Report: Judge revokes plea deal

Connecticut assistant coach Clyde Vaughan resigned Wednesday, a week after his arrest in a Hartford-area prostitution sting.

"I'm resigning immediately. This is the best thing for me, my family and the program at this point," Vaughan told ESPN.com. "There are two sides to every story and everyone has not been able to hear my side yet.

"I'd like to thank the fans of the state of Connecticut and especially [head] coach [Jim] Calhoun and the staff and athletic director Jeff Hathaway. I've always worked hard for the University of Connecticut. I think the right thing is for me to just move on. I would hope people would respect my family during this as we try to move on."

When asked what his next plans were, Vaughan replied, "I don't know. I don't know."

Vaughan's resignation was effective immediately, university
officials said.

"This resignation has brought an appropriate and prompt
resolution to a serious matter," UConn athletic director Jeff
Hathaway told The Associated Press. "It also allows Clyde to focus
his energies on his personal and professional future."

Head coach Jim Calhoun said Vaughan was an important member of
the coaching staff during his two seasons at UConn.

"I hope Clyde is able to resolve this matter and will, at some
point in the future, continue to make valuable contributions to the
game of basketball," Calhoun said.

Vaughan, 42, had agreed to a plea bargain deal on Tuesday that would have required him to perform 10 days of community service and take a city health department class on hygiene for men charged with soliciting prostitutes. The Hartford Courant, however, reported on its Web site Wednesday evening that the deal was revoked by the judge in the case after the paper informed prosecutors that Vaughan had been arrested twice previously on solicitation charges.

Prosecutor Glenn Kaas told the Courant that once the additional criminal charges surfaced, the judge "pulled the plug [on the plea deal] and put Vaughan back on the regular docket. The judge wants to see him on Monday."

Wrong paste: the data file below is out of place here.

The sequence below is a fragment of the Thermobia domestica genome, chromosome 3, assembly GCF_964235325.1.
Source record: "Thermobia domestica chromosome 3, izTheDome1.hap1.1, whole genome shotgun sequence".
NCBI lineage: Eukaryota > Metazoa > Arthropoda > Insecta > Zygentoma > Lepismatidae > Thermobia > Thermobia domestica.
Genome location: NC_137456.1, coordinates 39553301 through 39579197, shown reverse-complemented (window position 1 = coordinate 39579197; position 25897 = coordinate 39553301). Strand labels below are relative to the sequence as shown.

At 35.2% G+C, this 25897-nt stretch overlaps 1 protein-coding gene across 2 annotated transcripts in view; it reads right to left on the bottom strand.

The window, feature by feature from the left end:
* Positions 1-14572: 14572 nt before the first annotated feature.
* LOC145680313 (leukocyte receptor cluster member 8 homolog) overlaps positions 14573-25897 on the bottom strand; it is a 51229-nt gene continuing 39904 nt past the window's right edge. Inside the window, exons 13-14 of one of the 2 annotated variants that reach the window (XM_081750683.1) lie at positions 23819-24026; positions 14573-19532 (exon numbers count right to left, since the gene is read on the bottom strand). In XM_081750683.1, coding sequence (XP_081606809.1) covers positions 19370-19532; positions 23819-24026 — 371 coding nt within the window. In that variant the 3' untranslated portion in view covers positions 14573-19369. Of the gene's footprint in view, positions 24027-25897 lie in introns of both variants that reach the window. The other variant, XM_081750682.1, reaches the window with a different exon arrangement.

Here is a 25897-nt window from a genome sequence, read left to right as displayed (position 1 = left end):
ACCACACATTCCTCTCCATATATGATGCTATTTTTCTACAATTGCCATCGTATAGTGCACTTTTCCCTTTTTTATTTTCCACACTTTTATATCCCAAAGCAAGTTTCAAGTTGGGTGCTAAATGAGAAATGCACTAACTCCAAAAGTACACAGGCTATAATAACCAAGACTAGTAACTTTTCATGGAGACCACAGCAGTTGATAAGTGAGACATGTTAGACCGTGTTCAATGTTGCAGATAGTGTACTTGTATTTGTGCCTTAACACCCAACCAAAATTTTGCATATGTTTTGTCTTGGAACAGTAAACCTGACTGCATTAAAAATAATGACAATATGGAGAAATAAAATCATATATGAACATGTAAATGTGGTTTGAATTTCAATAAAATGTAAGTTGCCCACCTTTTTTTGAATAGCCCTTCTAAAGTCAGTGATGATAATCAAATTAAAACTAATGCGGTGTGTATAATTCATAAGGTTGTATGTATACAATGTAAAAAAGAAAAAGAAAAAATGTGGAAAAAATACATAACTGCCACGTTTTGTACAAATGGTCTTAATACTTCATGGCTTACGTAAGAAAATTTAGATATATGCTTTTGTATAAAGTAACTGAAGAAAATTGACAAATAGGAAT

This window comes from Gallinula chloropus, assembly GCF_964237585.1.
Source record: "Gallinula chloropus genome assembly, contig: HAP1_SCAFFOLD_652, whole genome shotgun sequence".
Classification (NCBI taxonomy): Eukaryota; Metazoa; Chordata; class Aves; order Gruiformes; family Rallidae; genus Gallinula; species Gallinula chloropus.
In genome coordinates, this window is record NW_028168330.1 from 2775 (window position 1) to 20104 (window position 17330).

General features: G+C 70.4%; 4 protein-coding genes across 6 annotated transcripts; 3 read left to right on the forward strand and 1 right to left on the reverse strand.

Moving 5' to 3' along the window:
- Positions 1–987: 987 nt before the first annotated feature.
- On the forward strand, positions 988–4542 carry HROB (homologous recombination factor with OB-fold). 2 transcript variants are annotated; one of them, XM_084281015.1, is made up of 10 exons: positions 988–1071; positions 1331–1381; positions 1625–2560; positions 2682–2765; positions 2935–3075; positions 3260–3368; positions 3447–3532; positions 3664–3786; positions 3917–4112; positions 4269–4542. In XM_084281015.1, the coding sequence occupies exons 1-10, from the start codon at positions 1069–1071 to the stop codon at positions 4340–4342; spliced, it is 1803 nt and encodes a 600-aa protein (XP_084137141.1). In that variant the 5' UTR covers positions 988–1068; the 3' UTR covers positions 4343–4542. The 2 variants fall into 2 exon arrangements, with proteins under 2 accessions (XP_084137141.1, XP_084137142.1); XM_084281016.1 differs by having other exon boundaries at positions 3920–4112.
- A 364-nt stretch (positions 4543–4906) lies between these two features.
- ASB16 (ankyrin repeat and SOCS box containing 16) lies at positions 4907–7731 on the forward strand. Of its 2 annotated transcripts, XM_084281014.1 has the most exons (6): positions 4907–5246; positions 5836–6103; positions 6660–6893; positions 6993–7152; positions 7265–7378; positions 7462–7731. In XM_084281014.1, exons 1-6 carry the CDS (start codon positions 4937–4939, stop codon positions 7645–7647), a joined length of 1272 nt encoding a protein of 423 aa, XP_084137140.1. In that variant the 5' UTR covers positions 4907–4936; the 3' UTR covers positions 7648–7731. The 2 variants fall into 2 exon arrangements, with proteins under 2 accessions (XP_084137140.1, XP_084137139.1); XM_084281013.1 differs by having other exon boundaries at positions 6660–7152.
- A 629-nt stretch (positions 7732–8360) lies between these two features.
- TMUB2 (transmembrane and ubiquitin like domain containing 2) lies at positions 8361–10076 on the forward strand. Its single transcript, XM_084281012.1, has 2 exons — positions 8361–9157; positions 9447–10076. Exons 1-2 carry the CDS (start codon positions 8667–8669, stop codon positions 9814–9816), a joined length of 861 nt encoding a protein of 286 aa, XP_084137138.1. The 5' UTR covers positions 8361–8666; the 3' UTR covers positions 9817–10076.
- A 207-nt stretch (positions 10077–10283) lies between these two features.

According to the report, Vaughan was arrested and charged in July 1992 in Long Beach, Calif., just prior to joining the staff at Cal State Long Beach. He also was arrested, charged and convicted in Tampa of approaching an undercover police officer and offering her $20 for sex while he was an assistant at the University of South Florida in 1999. The Long Beach charges, details of which were not available, eventually were dismissed, according to the paper.

The Courant reports that court officials did not originally find the prior arrests because they searched for "Clive Vaughn," the name Vaughan apparently gave the police when he was arrested. Vaughan's given name is Clive Holland Vaughan, according to the report.

Vaughan was among more than a dozen people arrested Aug. 18 in a Hartford police sting. Police said he tried to pay an undercover officer posing as a prostitute $10 for oral sex, then struggled with officers when he learned he was part of the sting.

Police charged him with patronizing a prostitute and interfering with officers. He was later released on bond.

Vaughan's lawyer, Rob Britt, had appeared on Vaughan's behalf in Hartford Community Court on Tuesday to agree to a prearranged deal that requires him to perform 10 days of community service and take a city health department class on hygiene for men charged with
soliciting prostitutes. Vaughan was not at that hearing.

"Now that the court matter has been resolved, I feel a personal obligation to apologize to all of those who have been affected by this incident," Vaughan said in a statement Tuesday night. "First, I apologize to my wife and son. Second, I apologize to the University of Connecticut community, the players, fellow coaches and especially [Calhoun] who hired me in the first place.

"I also feel that I owe an apology to the citizens of the state of Connecticut and the people of Hartford," Vaughan said in the statement. "I can only hope and pray that I will be given the opportunity to reestablish the trust and faith that everyone had in me through my future conduct, hard work and dedication."

A graduate and former player at the University of Pittsburgh,
Vaughan was an assistant coach at the University of South Florida
for three years and at Long Beach State for seven years
before coming to Connecticut. He played professionally in England
after graduating from Pitt.

Information from ESPN.com's Andy Katz and The Associated Press was used in this report.